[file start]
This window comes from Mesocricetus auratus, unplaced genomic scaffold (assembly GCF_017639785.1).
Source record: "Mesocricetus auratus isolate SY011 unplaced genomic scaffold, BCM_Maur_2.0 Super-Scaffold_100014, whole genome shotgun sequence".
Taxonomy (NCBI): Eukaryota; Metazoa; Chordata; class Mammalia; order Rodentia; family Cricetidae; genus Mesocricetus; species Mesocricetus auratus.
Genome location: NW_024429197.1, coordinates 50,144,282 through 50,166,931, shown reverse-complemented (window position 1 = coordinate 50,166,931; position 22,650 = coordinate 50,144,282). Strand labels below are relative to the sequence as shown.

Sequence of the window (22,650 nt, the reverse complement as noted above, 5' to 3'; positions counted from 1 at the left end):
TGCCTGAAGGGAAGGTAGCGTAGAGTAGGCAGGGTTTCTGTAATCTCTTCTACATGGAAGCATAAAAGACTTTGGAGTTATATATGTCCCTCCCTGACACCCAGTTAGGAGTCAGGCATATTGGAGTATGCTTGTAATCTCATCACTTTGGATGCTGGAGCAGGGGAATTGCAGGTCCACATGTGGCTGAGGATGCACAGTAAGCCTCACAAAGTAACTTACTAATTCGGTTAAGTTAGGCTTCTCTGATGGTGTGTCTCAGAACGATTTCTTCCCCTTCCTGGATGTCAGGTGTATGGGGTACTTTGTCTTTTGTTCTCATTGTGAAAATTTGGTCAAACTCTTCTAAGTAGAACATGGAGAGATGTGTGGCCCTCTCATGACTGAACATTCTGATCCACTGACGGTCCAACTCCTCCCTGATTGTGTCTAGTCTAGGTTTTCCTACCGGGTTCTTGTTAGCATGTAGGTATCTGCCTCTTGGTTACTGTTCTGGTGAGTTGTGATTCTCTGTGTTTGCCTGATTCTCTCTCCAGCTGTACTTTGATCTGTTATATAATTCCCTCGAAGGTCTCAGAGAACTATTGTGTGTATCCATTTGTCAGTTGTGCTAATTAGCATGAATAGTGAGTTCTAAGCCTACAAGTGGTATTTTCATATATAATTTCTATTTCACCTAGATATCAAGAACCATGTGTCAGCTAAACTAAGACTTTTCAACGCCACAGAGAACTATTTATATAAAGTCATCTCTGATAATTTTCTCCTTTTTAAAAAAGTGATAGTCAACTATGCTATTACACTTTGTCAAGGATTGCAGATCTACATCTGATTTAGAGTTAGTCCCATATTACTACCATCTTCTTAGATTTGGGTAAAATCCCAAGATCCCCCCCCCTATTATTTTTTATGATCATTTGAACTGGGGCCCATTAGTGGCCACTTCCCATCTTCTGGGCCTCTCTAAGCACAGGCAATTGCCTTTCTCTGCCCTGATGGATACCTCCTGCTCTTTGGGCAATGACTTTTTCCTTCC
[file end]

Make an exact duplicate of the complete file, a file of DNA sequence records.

This window comes from Mesocricetus auratus, unplaced genomic scaffold (assembly GCF_017639785.1).
Source record: "Mesocricetus auratus isolate SY011 unplaced genomic scaffold, BCM_Maur_2.0 Super-Scaffold_100014, whole genome shotgun sequence".
Taxonomy (NCBI): Eukaryota; Metazoa; Chordata; class Mammalia; order Rodentia; family Cricetidae; genus Mesocricetus; species Mesocricetus auratus.
Genome location: NW_024429197.1, coordinates 50,144,282 through 50,166,931, shown reverse-complemented (window position 1 = coordinate 50,166,931; position 22,650 = coordinate 50,144,282). Strand labels below are relative to the sequence as shown.

Sequence of the window (22,650 nt, the reverse complement as noted above, 5' to 3'; positions counted from 1 at the left end):
TGCCTGAAGGGAAGGTAGCGTAGAGTAGGCAGGGTTTCTGTAATCTCTTCTACATGGAAGCATAAAAGACTTTGGAGTTATATATGTCCCTCCCTGACACCCAGTTAGGAGTCAGGCATATTGGAGTATGCTTGTAATCTCATCACTTTGGATGCTGGAGCAGGGGAATTGCAGGTCCACATGTGGCTGAGGATGCACAGTAAGCCTCACAAAGTAACTTACTAATTCGGTTAAGTTAGGCTTCTCTGATGGTGTGTCTCAGAACGATTTCTTCCCCTTCCTGGATGTCAGGTGTATGGGGTACTTTGTCTTTTGTTCTCATTGTGAAAATTTGGTCAAACTCTTCTAAGTAGAACATGGAGAGATGTGTGGCCCTCTCATGACTGAACATTCTGATCCACTGACGGTCCAACTCCTCCCTGATTGTGTCTAGTCTAGGTTTTCCTACCGGGTTCTTGTTAGCATGTAGGTATCTGCCTCTTGGTTACTGTTCTGGTGAGTTGTGATTCTCTGTGTTTGCCTGATTCTCTCTCCAGCTGTACTTTGATCTGTTATATAATTCCCTCGAAGGTCTCAGAGAACTATTGTGTGTATCCATTTGTCAGTTGTGCTAATTAGCATGAATAGTGAGTTCTAAGCCTACAAGTGGTATTTTCATATATAATTTCTATTTCACCTAGATATCAAGAACCATGTGTCAGCTAAACTAAGACTTTTCAACGCCACAGAGAACTATTTATATAAAGTCATCTCTGATAATTTTCTCCTTTTTAAAAAAGTGATAGTCAACTATGCTATTACACTTTGTCAAGGATTGCAGATCTACATCTGATTTAGAGTTAGTCCCATATTACTACCATCTTCTTAGATTTGGGTAAAATCCCAAGATCCCCCCCCCTATTATTTTTTATGATCATTTGAACTGGGGCCCATTAGTGGCCACTTCCCATCTTCTGGGCCTCTCTAAGCACAGGCAATTGCCTTTCTCTGCCCTGATGGATACCTCCTGCTCTTTGGGCAATGACTTTTTCCTTCC